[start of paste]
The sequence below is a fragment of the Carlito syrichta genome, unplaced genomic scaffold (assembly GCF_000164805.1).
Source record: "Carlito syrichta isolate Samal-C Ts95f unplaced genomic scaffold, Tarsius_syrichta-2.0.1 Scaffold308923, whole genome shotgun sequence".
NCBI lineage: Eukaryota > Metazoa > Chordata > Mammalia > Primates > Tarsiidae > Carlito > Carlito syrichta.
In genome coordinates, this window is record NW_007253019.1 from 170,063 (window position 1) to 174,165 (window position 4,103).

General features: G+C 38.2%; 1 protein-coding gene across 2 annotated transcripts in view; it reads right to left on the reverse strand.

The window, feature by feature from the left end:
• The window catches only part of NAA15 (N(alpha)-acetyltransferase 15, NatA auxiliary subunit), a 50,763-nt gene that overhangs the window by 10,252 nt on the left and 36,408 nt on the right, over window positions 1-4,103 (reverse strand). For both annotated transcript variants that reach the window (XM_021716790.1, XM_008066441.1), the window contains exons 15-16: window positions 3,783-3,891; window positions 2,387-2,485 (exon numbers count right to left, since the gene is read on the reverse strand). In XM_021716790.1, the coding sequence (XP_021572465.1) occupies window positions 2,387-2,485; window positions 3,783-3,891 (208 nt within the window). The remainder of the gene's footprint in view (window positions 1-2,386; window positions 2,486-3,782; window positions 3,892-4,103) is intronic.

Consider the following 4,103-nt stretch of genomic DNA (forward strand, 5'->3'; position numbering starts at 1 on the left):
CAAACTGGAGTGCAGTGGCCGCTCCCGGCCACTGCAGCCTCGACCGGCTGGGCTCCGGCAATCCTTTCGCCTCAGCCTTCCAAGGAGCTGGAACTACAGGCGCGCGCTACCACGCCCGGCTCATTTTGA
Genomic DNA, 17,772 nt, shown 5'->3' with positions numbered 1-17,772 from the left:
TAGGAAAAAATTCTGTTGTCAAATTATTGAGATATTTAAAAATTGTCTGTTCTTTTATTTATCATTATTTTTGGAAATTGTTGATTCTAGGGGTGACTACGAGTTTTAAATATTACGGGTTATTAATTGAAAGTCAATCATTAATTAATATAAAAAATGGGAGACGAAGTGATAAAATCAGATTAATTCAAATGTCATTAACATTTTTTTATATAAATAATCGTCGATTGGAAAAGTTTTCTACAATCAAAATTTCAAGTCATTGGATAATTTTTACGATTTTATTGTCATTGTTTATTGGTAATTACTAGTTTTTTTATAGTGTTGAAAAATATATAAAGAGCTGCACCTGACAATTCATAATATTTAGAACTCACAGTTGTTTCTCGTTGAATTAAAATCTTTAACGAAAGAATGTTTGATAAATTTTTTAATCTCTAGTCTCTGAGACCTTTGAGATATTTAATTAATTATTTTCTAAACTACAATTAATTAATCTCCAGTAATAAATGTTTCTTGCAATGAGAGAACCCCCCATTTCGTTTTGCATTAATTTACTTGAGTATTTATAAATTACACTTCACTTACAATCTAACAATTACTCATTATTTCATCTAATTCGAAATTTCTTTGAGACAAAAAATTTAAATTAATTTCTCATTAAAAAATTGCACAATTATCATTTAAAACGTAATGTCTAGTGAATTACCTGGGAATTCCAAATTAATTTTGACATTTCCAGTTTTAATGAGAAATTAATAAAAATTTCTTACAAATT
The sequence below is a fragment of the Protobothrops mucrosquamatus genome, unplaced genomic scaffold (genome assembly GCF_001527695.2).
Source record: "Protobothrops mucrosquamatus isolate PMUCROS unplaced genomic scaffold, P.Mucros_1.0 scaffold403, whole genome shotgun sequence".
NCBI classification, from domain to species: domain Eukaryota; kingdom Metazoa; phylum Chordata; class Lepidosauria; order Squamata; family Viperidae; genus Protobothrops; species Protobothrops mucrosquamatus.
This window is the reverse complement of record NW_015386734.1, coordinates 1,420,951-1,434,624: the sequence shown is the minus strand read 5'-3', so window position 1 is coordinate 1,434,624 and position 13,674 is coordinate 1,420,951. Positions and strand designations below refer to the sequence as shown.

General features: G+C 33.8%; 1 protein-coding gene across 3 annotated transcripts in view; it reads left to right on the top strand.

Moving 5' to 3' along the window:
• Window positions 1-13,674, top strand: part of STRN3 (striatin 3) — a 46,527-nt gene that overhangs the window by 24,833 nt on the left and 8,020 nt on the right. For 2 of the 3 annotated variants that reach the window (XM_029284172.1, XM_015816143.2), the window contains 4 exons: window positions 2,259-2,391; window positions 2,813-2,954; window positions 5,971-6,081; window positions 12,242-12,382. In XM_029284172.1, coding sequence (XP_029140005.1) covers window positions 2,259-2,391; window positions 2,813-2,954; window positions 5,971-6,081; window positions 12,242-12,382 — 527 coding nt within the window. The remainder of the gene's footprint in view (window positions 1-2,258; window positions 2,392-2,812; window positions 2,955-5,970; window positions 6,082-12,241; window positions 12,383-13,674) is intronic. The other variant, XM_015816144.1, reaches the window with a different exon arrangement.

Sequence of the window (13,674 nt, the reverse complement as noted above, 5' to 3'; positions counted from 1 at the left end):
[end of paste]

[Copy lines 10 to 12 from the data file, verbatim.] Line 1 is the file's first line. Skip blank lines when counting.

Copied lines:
Genomic DNA, 17,772 nt, shown 5'->3' with positions numbered 1-17,772 from the left:
TAGGAAAAAATTCTGTTGTCAAATTATTGAGATATTTAAAAATTGTCTGTTCTTTTATTTATCATTATTTTTGGAAATTGTTGATTCTAGGGGTGACTACGAGTTTTAAATATTACGGGTTATTAATTGAAAGTCAATCATTAATTAATATAAAAAATGGGAGACGAAGTGATAAAATCAGATTAATTCAAATGTCATTAACATTTTTTTATATAAATAATCGTCGATTGGAAAAGTTTTCTACAATCAAAATTTCAAGTCATTGGATAATTTTTACGATTTTATTGTCATTGTTTATTGGTAATTACTAGTTTTTTTATAGTGTTGAAAAATATATAAAGAGCTGCACCTGACAATTCATAATATTTAGAACTCACAGTTGTTTCTCGTTGAATTAAAATCTTTAACGAAAGAATGTTTGATAAATTTTTTAATCTCTAGTCTCTGAGACCTTTGAGATATTTAATTAATTATTTTCTAAACTACAATTAATTAATCTCCAGTAATAAATGTTTCTTGCAATGAGAGAACCCCCCATTTCGTTTTGCATTAATTTACTTGAGTATTTATAAATTACACTTCACTTACAATCTAACAATTACTCATTATTTCATCTAATTCGAAATTTCTTTGAGACAAAAAATTTAAATTAATTTCTCATTAAAAAATTGCACAATTATCATTTAAAACGTAATGTCTAGTGAATTACCTGGGAATTCCAAATTAATTTTGACATTTCCAGTTTTAATGAGAAATTAATAAAAATTTCTTACAAATT
The sequence below is a fragment of the Protobothrops mucrosquamatus genome, unplaced genomic scaffold (genome assembly GCF_001527695.2).